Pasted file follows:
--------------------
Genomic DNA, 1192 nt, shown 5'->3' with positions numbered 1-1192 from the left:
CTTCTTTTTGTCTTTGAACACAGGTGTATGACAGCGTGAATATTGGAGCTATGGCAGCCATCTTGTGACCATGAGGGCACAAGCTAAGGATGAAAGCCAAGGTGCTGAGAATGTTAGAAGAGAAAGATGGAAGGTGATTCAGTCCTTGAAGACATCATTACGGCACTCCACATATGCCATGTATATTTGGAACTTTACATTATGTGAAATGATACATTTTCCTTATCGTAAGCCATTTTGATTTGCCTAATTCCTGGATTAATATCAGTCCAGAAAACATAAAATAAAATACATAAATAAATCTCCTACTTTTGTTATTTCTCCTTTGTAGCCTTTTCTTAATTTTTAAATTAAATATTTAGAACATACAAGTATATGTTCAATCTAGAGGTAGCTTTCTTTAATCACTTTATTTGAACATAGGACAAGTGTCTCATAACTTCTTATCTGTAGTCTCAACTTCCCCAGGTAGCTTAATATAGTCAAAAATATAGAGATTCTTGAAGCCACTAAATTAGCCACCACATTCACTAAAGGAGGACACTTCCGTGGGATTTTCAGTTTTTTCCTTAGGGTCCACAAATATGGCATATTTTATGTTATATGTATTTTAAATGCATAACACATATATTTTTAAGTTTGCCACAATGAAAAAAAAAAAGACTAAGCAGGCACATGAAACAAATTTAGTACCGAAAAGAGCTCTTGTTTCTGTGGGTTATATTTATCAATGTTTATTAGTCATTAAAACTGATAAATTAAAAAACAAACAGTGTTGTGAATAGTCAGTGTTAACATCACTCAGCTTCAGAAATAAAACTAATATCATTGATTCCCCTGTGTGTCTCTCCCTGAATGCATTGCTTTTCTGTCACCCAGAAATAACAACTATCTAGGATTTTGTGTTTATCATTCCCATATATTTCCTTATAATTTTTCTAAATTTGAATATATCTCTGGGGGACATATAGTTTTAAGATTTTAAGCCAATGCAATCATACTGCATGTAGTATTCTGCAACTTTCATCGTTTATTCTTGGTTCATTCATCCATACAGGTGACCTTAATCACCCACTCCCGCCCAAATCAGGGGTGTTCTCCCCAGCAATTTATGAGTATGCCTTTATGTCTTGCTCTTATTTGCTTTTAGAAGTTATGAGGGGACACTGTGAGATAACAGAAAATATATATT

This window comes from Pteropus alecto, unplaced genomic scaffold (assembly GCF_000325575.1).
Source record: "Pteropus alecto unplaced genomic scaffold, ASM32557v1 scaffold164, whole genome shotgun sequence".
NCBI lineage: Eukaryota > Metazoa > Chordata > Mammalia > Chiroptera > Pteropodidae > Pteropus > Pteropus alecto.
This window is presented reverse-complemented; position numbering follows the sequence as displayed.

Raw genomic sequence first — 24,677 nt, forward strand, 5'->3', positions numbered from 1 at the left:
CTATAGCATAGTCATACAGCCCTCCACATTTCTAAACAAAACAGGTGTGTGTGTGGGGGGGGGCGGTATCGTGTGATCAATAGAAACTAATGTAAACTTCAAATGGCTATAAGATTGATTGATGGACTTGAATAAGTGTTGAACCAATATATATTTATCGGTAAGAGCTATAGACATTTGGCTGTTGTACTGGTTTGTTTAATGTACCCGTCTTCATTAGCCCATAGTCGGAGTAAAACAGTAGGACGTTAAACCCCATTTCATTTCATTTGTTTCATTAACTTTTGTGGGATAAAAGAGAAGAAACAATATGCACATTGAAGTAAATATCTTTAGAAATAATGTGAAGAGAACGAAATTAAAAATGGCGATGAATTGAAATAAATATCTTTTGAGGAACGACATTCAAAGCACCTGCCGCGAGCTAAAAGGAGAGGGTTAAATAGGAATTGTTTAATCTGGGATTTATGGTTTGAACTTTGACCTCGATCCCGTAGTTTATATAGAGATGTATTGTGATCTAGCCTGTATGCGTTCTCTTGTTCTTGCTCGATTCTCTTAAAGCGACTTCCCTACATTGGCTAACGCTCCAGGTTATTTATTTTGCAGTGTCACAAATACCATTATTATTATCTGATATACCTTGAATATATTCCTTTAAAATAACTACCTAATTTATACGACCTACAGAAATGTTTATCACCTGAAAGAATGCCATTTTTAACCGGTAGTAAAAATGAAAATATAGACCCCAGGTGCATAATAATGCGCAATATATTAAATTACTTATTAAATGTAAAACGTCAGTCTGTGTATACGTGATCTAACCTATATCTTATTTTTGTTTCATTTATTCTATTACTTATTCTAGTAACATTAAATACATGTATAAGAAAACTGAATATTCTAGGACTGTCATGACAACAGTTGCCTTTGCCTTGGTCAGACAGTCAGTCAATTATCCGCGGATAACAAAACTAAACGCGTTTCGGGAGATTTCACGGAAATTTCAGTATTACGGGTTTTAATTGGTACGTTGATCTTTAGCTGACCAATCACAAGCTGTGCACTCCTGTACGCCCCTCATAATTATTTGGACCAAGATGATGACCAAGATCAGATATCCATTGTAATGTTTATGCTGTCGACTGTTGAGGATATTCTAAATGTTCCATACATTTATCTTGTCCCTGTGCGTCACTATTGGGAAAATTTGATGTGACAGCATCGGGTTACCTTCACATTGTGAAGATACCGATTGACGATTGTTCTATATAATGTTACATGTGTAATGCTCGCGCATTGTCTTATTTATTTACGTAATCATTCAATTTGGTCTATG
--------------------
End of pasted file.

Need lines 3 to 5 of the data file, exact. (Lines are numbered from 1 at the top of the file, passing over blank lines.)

This window comes from Pteropus alecto, unplaced genomic scaffold (assembly GCF_000325575.1).
Source record: "Pteropus alecto unplaced genomic scaffold, ASM32557v1 scaffold164, whole genome shotgun sequence".
NCBI lineage: Eukaryota > Metazoa > Chordata > Mammalia > Chiroptera > Pteropodidae > Pteropus > Pteropus alecto.